UPDATE: Many thanks to everyone contributing in the comments. I’d say that perhaps the most valuable lesson to be learned from this discussion is how all of these states are strategically using ambiguity in their various letters to the Council. They know perfectly well that the formulations that they have chosen are open to several possible interpretations, and they were deliberately chosen precisely with that in mind – not simply as a matter of diplomacy, but in order to create legal cover for what they want to do today while keeping their options open for the future. Nothing less could be expected, of course, when we bear in mind that the Council’s ISIS resolution 2249 is itself a masterful example of such a use of ambiguity. But ambiguity of this kind is also obviously detrimental when it comes to solidifying a clear position with regard to self-defence against non-state actors on the basis of state (and UNSC) practice.

In that regard, a kind reader also let me know that Norway has also sent a letter to the Council, dated 3 June, S/2016/513. The three key paragraphs are quoted below the fold – note how simply wonderful Norway is in saying nothing, beyond simply stating that it is exercising the right to collective self-defence without directing its actions against Syria.

Read the rest of this entry…

Print Friendly
 

Three New ICJ Cases Filed, Including Iran v. United States

Published on June 16, 2016        Author: 

In some ten days the International Court of Justice got three new cases on its docket. First, on 6 June Chile instituted proceedings against Bolivia with regard to a dispute concerning the status and use of the waters of the “Silala River system.” The jurisdictional basis of the case is the compromissory clause in the Pact of Bogota, and the cases raises issues of international watercourses and environmental law.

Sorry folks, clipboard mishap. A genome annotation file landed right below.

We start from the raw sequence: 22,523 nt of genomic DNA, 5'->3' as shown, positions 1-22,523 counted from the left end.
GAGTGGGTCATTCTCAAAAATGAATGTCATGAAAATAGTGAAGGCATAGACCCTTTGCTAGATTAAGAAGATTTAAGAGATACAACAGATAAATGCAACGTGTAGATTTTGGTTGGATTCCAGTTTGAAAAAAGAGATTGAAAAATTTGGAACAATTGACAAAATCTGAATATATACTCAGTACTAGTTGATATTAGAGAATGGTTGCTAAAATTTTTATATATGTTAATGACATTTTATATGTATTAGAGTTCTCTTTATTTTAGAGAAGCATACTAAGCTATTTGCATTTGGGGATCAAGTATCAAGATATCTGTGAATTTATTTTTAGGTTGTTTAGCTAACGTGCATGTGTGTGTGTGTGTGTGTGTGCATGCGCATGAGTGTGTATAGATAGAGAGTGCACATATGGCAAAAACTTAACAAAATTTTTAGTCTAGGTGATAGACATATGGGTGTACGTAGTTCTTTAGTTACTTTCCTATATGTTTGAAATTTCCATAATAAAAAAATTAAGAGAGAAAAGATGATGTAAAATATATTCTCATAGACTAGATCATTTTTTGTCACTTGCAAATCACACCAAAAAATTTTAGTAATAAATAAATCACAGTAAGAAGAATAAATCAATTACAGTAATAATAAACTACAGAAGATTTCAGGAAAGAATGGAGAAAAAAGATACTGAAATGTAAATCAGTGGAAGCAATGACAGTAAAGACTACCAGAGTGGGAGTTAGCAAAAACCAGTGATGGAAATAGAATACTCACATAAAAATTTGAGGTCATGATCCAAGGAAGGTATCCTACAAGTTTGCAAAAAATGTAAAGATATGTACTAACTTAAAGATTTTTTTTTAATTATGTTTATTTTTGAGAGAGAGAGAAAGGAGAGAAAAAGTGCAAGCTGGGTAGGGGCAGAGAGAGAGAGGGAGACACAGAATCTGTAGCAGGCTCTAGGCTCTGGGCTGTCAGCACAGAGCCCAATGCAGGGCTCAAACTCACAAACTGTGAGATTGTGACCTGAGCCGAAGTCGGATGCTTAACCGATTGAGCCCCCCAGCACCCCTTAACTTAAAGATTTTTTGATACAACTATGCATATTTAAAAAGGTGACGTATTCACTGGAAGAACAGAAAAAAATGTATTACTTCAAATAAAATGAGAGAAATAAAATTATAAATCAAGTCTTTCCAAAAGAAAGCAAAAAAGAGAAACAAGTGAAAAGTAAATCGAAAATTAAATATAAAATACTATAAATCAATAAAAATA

Second, on 14 June Equatorial Guinea instituted proceedings against France with regard to the immunity from criminal jurisdiction of its Second Vice-President in charge of State Defence and Security, and the legal status of the building which houses its Embassy in France. The Guinean Vice-President is under investigation for corruption offences by French authorities, on the basis that he invested the proceeds of that corruption in France. French prosecutorial and judicial authorities have held that he has no claim to immunity. The building in question was first bought by the Vice-President and then sold by him to the Guinean Embassy; French authorities assert that it is not protected by immunity since it was bought out of the proceeds of the offences for the which the Vice-President in being prosecuted for, and is not part of the diplomatic mission. The jurisdictional basis for the case is the compromissory clauses in the protocol to the Vienna Convention on Diplomatic Relations and the UN Convention against Transnational Organized Crime.